Will the NFL Exploit Its First Female Referee?

Congratulations, Sarah Thomas! The National Football League hired Thomas in early April, making thomas_Sarah_practice71her the first full-time female referee in the NFL’s 95-year history.

Thomas has a pretty impressive resume: working high school games in 1999, the first woman to officiate an NCAA game in 2007, the first female official to work a college bowl game in 2009, and the first woman to officiate in a Big Ten stadium in 2011. She has also done sideline work for the Cleveland Browns, New Orleans Saints, and Indianapolis Colts during minicamp practices.

Although the married mother of three who also works in pharmaceutical sales told USA Today she’s “ecstatic” and “blessed,” not everyone is joining the celebration.

Jacksonville Jaguars defensive tackle Sen’Derrick Marks told TMZ that he wondered if the NFL was “more interested in scoring publicity points than placing quality officials on the field.”

“It’s just like the Michael Sam situation – if he wasn’t gay, he would have gone undrafted. Instead, the league drafts him because I think they are trying to monopolize every aspect of the world. The same thing with a female ref. For the league, it’s great publicity. The NFL is all about monopolizing every opportunity.”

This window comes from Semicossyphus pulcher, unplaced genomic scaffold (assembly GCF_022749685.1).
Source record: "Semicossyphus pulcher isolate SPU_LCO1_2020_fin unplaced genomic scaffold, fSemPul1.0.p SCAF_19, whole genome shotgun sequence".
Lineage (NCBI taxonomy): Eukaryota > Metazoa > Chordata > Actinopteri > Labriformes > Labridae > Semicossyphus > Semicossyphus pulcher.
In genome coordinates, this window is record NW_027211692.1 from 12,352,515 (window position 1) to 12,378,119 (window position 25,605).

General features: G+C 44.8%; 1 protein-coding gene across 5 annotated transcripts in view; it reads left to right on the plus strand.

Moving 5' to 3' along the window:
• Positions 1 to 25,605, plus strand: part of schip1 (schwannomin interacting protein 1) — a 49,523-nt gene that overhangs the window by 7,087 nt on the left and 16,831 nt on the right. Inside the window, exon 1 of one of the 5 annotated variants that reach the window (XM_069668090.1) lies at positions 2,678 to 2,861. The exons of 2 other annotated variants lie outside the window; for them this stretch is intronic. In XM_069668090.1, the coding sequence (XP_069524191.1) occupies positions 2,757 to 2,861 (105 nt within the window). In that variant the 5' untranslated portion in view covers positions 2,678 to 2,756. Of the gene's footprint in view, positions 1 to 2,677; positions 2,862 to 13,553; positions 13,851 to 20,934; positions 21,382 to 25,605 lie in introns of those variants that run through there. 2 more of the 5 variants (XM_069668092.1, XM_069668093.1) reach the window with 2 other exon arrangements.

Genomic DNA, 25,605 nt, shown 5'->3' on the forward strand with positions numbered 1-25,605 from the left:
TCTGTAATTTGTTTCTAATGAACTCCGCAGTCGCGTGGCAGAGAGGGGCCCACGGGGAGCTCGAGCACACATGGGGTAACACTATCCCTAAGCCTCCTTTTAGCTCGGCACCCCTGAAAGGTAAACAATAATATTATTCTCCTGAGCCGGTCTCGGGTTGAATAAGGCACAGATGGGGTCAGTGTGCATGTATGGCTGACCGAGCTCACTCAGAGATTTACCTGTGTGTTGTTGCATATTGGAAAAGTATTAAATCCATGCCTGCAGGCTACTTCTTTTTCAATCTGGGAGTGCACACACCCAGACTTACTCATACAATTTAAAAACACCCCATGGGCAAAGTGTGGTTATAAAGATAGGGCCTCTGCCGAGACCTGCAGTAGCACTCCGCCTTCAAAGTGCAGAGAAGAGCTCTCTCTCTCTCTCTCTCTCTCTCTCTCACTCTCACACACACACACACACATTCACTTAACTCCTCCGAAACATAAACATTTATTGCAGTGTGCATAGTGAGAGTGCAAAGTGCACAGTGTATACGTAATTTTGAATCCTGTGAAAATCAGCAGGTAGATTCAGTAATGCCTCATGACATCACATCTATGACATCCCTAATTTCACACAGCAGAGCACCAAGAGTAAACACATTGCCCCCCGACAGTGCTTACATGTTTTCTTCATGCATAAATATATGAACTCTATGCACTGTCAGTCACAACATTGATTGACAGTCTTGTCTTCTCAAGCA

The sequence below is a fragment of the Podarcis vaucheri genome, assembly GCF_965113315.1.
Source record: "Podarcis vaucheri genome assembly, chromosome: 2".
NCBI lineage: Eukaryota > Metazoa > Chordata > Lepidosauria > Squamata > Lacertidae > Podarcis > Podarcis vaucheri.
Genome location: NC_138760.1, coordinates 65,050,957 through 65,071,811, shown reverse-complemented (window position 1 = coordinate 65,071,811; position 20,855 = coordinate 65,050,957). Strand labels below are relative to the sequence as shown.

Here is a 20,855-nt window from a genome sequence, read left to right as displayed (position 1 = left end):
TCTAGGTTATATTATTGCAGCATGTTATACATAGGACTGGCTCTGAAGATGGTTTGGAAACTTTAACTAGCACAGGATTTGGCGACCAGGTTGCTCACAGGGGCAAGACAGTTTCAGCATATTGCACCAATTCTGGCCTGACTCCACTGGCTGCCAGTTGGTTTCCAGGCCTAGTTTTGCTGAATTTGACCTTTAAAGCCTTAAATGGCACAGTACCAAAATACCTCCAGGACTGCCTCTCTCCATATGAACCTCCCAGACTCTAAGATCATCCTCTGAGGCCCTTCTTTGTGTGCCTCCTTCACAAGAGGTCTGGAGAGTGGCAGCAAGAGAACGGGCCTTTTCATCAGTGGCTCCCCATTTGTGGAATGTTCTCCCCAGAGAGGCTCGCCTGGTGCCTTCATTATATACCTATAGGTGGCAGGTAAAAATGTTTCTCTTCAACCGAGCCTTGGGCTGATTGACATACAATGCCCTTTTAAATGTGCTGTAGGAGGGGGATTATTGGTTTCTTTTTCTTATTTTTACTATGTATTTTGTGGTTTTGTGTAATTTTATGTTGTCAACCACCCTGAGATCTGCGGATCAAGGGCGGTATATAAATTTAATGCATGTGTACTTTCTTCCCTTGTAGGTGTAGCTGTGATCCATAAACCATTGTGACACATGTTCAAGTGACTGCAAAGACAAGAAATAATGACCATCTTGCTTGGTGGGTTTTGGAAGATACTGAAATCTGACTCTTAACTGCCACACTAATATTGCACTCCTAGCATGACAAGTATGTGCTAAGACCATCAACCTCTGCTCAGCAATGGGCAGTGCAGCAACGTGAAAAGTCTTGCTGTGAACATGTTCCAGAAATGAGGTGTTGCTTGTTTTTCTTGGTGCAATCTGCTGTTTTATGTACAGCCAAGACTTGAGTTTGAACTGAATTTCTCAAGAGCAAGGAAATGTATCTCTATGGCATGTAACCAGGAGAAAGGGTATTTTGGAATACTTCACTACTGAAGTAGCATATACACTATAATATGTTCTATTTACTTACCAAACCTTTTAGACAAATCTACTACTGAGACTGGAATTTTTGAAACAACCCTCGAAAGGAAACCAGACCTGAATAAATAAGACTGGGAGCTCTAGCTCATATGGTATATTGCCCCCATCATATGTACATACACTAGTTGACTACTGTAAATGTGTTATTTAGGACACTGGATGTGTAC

As exciting as the announcement can be, Marks makes a good point. Just one year ago, the league was dealing with a public relations nightmare: multiple players accused of domestic violence. The NFL is now trying to get back in good graces with women. A 30-second PSA aired during the first quarter of the Super Bowl to encourage viewers to pledge an end to domestic violence and sexual abuse.

Drew Harwell with The Washington Post points out women are pro football’s most valuable players, making up an estimated 45% of the the NFL’s more than 150 American fans. Harwell cites C. Keith Harrison, a University of Central Florida associate professor, with finding women make or influence 85% of disposable-income purchasing decisions.

Female fans, a group beloved by advertisers, represent the league’s biggest opportunity for growth. Keeping these women spending has become a chief goal of the NFL.”

Thomas told USA Today she doesn’t consider herself a trailblazer. She says she plans to “wear her hair tucked up into her hat,” but will the NFL let her “blend in with the rest of her crew?” It may be too early to tell.

Do you know the name of other referees? Probably not. I’m going to put money on the idea that Thomas will be a household name by the end of the upcoming season for more than just her line judging during games.

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